Researchers pursue a Citizens’ Agenda this federal election
University of Melbourne researchers will use the federal election to test the capacity of social media to increase civic engagement in the political process and enhance political journalism. The Citizens' Agenda project will be driven by the University's Centre for Advanced Journalism , in partnership with Fairfax Media and the social media group OurSay.

Media - Economics / Business - 11.07.2012
Americans’ information needs not being met, study finds
Americans' lives are still grounded in the communities where they live and require a set of basic information to navigate daily life, despite the proliferation of technology that seems to shrink the world by the hour.

Media - 10.07.2012
Digital Journalism
Digital Journalism
Cutting-edge research focusing on the changing nature of journalism in the digital age is to be brought together in a new peer-reviewed journal launched by a Cardiff professor. Digital Journalism , founded and edited by Professor Bob Franklin of the School of Journalism, Media and Cultural Studies will provide a critical forum for discussion, analysis and responses to the shifts in journalism brought about by digital technology.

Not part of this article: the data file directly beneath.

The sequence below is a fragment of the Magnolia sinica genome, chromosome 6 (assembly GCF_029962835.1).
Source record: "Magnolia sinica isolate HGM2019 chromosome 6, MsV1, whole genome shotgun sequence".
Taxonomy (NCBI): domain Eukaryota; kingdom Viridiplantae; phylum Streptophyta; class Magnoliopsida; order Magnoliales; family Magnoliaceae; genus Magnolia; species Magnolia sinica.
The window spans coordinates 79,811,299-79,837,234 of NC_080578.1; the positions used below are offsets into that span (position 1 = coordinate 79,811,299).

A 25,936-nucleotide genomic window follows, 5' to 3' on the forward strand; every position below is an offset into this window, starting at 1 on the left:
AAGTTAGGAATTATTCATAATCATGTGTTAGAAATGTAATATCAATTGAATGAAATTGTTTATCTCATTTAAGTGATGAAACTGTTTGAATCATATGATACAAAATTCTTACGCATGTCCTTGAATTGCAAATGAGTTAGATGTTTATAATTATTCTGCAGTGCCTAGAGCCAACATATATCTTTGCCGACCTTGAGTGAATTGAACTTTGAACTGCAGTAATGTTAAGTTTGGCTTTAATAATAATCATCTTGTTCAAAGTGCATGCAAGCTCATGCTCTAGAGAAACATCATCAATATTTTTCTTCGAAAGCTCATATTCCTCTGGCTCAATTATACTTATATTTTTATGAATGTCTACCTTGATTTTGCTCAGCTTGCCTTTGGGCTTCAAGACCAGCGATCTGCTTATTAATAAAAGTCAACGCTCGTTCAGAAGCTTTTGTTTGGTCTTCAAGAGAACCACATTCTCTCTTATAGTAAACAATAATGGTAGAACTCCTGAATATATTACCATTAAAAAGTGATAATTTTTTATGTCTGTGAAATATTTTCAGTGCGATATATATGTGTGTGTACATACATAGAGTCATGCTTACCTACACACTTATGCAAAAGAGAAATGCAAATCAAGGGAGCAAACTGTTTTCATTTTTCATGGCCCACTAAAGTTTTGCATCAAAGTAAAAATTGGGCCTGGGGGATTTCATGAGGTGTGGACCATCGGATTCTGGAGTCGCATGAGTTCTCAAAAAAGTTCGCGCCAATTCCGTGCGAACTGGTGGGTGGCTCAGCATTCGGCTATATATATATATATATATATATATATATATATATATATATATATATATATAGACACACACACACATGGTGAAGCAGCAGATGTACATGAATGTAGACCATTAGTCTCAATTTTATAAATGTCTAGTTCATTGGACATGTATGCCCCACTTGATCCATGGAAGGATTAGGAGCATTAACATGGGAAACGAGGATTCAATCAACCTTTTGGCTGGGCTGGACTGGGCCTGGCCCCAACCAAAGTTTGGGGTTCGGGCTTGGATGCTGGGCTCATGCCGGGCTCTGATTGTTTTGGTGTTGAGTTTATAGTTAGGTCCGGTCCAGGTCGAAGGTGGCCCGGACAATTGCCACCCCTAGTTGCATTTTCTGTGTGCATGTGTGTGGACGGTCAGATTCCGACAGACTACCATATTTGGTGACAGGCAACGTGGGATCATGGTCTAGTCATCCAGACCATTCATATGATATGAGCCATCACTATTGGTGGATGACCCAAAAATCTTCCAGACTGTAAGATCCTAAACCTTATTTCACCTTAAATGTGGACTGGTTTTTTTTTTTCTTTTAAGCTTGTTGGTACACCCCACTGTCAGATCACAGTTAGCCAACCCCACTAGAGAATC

Economics / Business - Media - 20.04.2012
Online-only news outlets 'struggle to find funding'
The first report to systematically assess how online-only news websites across Western Europe are faring has found that new start-ups are struggling to find business models that can cover their operating costs. It suggests that the funding environment is more challenging for new start-ups than for traditional media outlets that also have online content, because the latters' operations can be subsidised by revenues from offline businesses.

Media - Computer Science - 11.08.2011
University of Minnesota researchers reveal Wikipedia gender biases
University of Minnesota researchers reveal Wikipedia gender biases
Gender gap shows no sign of closing over the past five years MINNEAPOLIS / ST. PAUL (08/11/2011) —Computer science researchers in the University of Minnesota's College of Science and Engineering are leading a team that has confirmed a substantial gender gap among editors of Wikipedia and a corresponding gender-oriented disparity in the content.